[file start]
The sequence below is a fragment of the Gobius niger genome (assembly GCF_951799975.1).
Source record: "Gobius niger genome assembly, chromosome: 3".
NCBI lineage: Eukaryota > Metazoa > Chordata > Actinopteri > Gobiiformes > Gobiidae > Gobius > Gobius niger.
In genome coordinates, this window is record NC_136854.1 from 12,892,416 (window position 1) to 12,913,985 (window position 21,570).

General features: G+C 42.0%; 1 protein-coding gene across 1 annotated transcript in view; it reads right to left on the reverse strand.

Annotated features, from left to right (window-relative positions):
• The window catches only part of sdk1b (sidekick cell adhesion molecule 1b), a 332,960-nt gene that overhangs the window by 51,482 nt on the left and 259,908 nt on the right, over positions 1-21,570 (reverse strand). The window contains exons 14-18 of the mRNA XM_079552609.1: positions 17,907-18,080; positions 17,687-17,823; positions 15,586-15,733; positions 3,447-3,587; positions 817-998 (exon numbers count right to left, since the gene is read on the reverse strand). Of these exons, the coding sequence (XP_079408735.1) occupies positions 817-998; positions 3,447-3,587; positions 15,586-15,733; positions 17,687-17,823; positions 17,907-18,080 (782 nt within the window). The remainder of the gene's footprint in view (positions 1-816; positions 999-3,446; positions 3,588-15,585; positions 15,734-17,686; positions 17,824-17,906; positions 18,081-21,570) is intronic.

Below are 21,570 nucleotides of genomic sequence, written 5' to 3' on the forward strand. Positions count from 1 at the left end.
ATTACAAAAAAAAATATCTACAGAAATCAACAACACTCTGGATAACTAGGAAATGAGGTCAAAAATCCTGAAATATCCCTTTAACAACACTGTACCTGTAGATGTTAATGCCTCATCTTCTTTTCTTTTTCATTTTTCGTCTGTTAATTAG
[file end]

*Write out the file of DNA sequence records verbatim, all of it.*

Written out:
The sequence below is a fragment of the Gobius niger genome (assembly GCF_951799975.1).
Source record: "Gobius niger genome assembly, chromosome: 3".
NCBI lineage: Eukaryota > Metazoa > Chordata > Actinopteri > Gobiiformes > Gobiidae > Gobius > Gobius niger.
In genome coordinates, this window is record NC_136854.1 from 12,892,416 (window position 1) to 12,913,985 (window position 21,570).

General features: G+C 42.0%; 1 protein-coding gene across 1 annotated transcript in view; it reads right to left on the reverse strand.

Annotated features, from left to right (window-relative positions):
• The window catches only part of sdk1b (sidekick cell adhesion molecule 1b), a 332,960-nt gene that overhangs the window by 51,482 nt on the left and 259,908 nt on the right, over positions 1-21,570 (reverse strand). The window contains exons 14-18 of the mRNA XM_079552609.1: positions 17,907-18,080; positions 17,687-17,823; positions 15,586-15,733; positions 3,447-3,587; positions 817-998 (exon numbers count right to left, since the gene is read on the reverse strand). Of these exons, the coding sequence (XP_079408735.1) occupies positions 817-998; positions 3,447-3,587; positions 15,586-15,733; positions 17,687-17,823; positions 17,907-18,080 (782 nt within the window). The remainder of the gene's footprint in view (positions 1-816; positions 999-3,446; positions 3,588-15,585; positions 15,734-17,686; positions 17,824-17,906; positions 18,081-21,570) is intronic.

Below are 21,570 nucleotides of genomic sequence, written 5' to 3' on the forward strand. Positions count from 1 at the left end.
ATTACAAAAAAAAATATCTACAGAAATCAACAACACTCTGGATAACTAGGAAATGAGGTCAAAAATCCTGAAATATCCCTTTAACAACACTGTACCTGTAGATGTTAATGCCTCATCTTCTTTTCTTTTTCATTTTTCGTCTGTTAATTAG